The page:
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22-27 Harv. L. Rec. 1 (1956-1958)

handle is hein.journals/hlrec2127 and id is 1 raw text is: Law. Wecor
Ten Years' Service to the Harvard Law School Community

VOL. 22. NO. 1
Forum Meets
In Discussion
Of Socialism
Norman Thomas, the foremost spokcs-
man of American socialism, and John Dos
Passos, an apostate from the revolution-
ary socialism on which he once banked
his whole career as a novelist, will debate
The Future of American Socialism at a
meeting of the Harvard Law School
Forum   in Sanders Theatre tomorrow
night at 8 P.M.
Tbe meeting of tomorrow is the first
of the new term and first under the direc-
tion of the Forum's new president, Joseph
Fisch, 3L of New York City. It will matcs
two men who were leaders in the upsurge
of American left-wing strength during the
inter-war period, but wlose idelogical
paths have diverged sharply in recent
Prominent Socialists
Mr. Thomas, although no longer the
leader and Presidental candidate of the
Socialist Party, is still active in the affairs
of that organization. He is president of
the corporation which publishes the Call,
tile party journal, and he is frequently a
speaker for socialist causes.
Mr. Dos Passos, an author of more than
30 books, including such novels as Alan.

Norman Thomas
hattan Transfer and the 42nd Parallel, was
a writer whose social criticism was in the
tradition of Tseodore Dreser and Upton
Sinclair. In the words of Max Eastman,
himself a one-time radical polemicist who
(See FORUM on page three)

Francis A. Allen
Judges Wanted
All second and third year students are
eligible to judge arguments in the
spring series of the Ames Competition.
Volunteers should see the receptionist
at the Board of Student Advisers office
in Austin Hall by February 13.
This spring's competition will fea-
ture a reply brief system and single jur-
isdiction causes from a particular state,
rather than from Ames. Both teams will
simultaneously file initial briefs. Each
team will then be given the option to
file a reply brief.
Course To Be Offered
In New York Practice
The Practicing Law Institute will offer
a five-weekend course at Harvard in New
York practices, starting on March 9 and
concluding April 7, it was announced last
week by Dean Erwin N. Griswold.
As in years past, the annual course will be
open to third-year students at Harvard and
at the three other law schools in the Bos-
ton area-Boston College, Boston Univer-
sity and Northeastern.
Students Like It
The course will be conducted by Samuel
H. Silverman of the firm of Paul, Weiss,
Rifkind, Wharton, and Garrison. He has
given the course in previous years, and
Student reaction, according to Dean
Griswold, has always been favorable.
Each weekend's work will consist of
two sessions-one on Friday evening from
7:30 to 9:30, and another on Saturday
afternoon from 2:00 to 4:00.

Kaufman Clears Calendar;
Counsel Blamed for Delay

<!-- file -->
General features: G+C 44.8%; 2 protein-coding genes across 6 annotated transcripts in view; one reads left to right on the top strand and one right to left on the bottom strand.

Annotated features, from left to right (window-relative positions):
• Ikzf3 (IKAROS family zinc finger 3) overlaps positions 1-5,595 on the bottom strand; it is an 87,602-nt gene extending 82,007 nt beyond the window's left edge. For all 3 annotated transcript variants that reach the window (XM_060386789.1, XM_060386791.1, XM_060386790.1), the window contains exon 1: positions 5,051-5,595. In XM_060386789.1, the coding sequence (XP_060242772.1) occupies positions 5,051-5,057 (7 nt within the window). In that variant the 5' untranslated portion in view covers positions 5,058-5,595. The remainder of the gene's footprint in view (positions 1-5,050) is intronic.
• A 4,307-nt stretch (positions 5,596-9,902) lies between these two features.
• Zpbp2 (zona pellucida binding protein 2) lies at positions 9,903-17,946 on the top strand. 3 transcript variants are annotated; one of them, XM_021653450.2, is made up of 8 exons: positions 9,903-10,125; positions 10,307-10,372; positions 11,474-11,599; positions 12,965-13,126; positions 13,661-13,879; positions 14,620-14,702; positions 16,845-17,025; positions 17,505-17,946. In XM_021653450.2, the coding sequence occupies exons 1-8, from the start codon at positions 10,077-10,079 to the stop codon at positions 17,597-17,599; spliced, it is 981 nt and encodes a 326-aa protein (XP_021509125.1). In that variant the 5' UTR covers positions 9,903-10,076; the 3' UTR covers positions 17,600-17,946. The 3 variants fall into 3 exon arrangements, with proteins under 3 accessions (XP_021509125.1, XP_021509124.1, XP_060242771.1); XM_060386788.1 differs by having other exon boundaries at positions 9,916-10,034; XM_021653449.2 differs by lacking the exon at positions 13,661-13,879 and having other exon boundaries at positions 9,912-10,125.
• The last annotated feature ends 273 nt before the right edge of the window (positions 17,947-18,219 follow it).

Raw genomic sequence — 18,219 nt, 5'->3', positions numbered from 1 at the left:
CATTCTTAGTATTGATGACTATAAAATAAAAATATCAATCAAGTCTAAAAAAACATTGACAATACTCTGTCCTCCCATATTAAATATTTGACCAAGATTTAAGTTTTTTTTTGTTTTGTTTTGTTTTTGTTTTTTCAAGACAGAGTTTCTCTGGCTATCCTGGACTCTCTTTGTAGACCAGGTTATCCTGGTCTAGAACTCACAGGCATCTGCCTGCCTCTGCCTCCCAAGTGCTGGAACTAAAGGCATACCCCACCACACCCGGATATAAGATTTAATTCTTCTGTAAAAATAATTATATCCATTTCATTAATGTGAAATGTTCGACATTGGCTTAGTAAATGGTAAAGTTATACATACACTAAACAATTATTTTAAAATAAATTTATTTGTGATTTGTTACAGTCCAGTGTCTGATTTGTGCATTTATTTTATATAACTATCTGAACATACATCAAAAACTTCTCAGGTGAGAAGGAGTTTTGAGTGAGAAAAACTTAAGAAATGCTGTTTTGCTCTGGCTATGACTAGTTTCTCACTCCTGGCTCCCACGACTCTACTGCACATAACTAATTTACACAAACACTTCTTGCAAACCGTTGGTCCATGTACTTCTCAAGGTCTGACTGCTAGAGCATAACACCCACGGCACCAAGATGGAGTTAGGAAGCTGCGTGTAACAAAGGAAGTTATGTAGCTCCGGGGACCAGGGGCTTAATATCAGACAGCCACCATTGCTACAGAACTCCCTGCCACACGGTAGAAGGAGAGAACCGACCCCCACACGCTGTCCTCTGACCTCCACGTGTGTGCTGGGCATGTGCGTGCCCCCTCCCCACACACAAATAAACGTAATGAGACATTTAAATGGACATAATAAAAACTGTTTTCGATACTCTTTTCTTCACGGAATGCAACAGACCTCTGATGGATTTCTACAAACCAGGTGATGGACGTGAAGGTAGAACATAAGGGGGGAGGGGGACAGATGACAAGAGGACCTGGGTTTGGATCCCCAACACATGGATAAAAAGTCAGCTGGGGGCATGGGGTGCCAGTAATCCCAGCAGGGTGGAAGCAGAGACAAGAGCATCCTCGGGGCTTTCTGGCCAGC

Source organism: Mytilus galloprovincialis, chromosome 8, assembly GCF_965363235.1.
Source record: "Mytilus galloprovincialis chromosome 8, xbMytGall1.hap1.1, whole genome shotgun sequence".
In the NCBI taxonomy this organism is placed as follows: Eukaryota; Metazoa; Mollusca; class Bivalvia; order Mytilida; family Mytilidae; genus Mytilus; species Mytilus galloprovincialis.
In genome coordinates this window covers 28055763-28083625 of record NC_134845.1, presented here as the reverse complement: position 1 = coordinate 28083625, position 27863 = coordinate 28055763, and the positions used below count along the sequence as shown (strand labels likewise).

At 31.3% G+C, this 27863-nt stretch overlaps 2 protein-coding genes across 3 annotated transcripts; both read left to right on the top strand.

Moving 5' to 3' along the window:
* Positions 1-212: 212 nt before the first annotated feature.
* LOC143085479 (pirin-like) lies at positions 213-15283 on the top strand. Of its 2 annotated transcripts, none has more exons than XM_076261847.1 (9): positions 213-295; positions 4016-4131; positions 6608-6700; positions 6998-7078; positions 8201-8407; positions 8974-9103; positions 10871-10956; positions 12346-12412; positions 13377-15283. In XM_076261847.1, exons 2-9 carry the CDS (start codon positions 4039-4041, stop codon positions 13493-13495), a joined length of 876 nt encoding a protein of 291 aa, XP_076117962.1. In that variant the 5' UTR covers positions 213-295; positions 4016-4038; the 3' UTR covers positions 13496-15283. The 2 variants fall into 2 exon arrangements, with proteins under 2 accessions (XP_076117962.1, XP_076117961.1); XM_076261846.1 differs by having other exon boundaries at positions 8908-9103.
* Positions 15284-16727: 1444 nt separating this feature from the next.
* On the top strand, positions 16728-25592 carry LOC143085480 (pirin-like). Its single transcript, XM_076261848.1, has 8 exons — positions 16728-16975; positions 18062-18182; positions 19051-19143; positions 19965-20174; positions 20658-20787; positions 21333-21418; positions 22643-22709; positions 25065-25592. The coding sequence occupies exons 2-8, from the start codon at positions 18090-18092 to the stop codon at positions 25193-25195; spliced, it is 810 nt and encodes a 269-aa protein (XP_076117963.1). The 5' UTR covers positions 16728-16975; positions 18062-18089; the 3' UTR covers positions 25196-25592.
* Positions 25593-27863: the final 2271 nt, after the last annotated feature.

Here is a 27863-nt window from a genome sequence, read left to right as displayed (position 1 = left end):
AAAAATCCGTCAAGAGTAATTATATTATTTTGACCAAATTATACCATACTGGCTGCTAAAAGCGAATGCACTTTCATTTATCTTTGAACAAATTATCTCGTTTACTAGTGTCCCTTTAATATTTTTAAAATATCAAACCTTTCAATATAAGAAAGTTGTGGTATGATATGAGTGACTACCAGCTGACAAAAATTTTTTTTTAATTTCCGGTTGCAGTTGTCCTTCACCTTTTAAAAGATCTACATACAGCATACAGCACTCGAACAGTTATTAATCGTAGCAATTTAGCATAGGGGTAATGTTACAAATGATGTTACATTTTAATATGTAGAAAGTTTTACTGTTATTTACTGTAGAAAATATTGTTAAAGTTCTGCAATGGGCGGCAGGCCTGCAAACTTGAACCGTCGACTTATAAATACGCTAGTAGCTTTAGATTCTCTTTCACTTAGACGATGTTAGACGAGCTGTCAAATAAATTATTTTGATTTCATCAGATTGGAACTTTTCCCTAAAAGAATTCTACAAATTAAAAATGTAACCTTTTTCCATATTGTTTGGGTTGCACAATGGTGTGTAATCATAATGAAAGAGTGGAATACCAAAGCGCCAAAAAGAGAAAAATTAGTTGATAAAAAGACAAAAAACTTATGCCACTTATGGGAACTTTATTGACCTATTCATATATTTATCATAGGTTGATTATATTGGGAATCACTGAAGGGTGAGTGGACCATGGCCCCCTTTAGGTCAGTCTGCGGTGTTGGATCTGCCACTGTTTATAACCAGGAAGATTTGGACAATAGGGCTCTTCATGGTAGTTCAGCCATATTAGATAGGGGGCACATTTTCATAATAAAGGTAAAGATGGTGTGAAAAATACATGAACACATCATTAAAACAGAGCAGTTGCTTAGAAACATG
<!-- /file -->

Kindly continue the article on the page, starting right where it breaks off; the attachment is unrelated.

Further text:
Judge Irving R. Kaufman, United States District Court Judge in the
Southern District of New York, has added recently to his reputation as an
outstanding jurist by attacking one of the most difficult problems facing the
federal courts in this country. Along with the other judges of the District
Court, Judge Kaufman has instituted, developed, and administered with re-
markable success a project which is designed to alleviate the problem of con-
gestion of the trial calendar in the Southern District of New York.
Judge Kaufman was born in New Yorkc
in 1910 and was graduated from Fordham Committee, consisting of Judges Kaufman,
University School of Law in 1931. He was Ryan, and Dawson, was appointed by
connected with the United States At- Senior Judge William Bondy. Acting upon
torneys office in the Southern District of tie recommendations of this committee,
New York from 1935 to 1940. During the a new judge-controlled calendar system
forties Judge Kaufman set up a permanent was instituted. The results were startling:
lobbying unit for the Department of in just two months judge Kaufman
Justice and served as its head from 1947 brought up so date a non-jury calendar
to 1948. Since 1949 he has served with which has been 30 months behind, and
distinction on tse bencs of the Federal similar success was experienced by Judge
District Coturt.                     Sylvester J. Ryan on the jury calendar.
This remarkable achievement has been ac-
Prior to September, 1955, the calendar complislhed largely by placing greater con-
of the District Court for the Southern trol over the trial calendar in tlse judges
District of New York was clogged with of the court, and by dint of extremely hard
a backlog of 10,735 cases. This backlog work on the part of Judges Kaufman
often meant a delay of several years until and Ryan.
trial. To remedy this situation, a Calendar  (See KAUFMAN on page four)

Y 2, 1956                                    PRICE TEN CENTS
Professor Allen Resigns;
Wechsler to Teach Here
Professor Francis A. Allen has handed in his resignation and will leave the
Law School at the end of June to accept a position at the University of Chi-
cago, it was announced by Dean Erwin N. Griswold this week.
E-'^ £tl  .  . . . . .   L.  - A . . .. .

Herbert Wechsler

Ouster of Segr
Defeated at AA

0 5 nit sun gap crcateu sy tse departure.
of Professor Allen and leaves of absence
scheduled for other faculty members next
year, Dean Griswold also announced the
appointment of two visiting professors to
serve at Harvard during the academic year
The two men who will teach at Harvard
next year are Professor John P. Dawson
of the University of Michigan Law School
and Professor Herbert Wechsler of the Law
egated Schools
LS Convention

A resolution to expel from the Association of American Law Schools those
institutions wlsich refuse to admit qualified Negro applicants was defeated
at the Association's annual meeting in Chicago last December.
The product of a committee under the chairmanship of Associate Dean
David F. Cavers of Harvard, the resolution resulted in a sharp division of the
110 member law schools. Fifty-two schools voted in favor, forty-four against,
asd eight abstained because of differences'
Is  opinion  witsin their faculties. Six Bevins          Announces
schools were absent from the meeting. A
two-thirds vote was required for adoption D onations           to    Fund
of the proposal, since it was in the form of
an amendment to the Articles of Associa-   More than 3850 contributors have given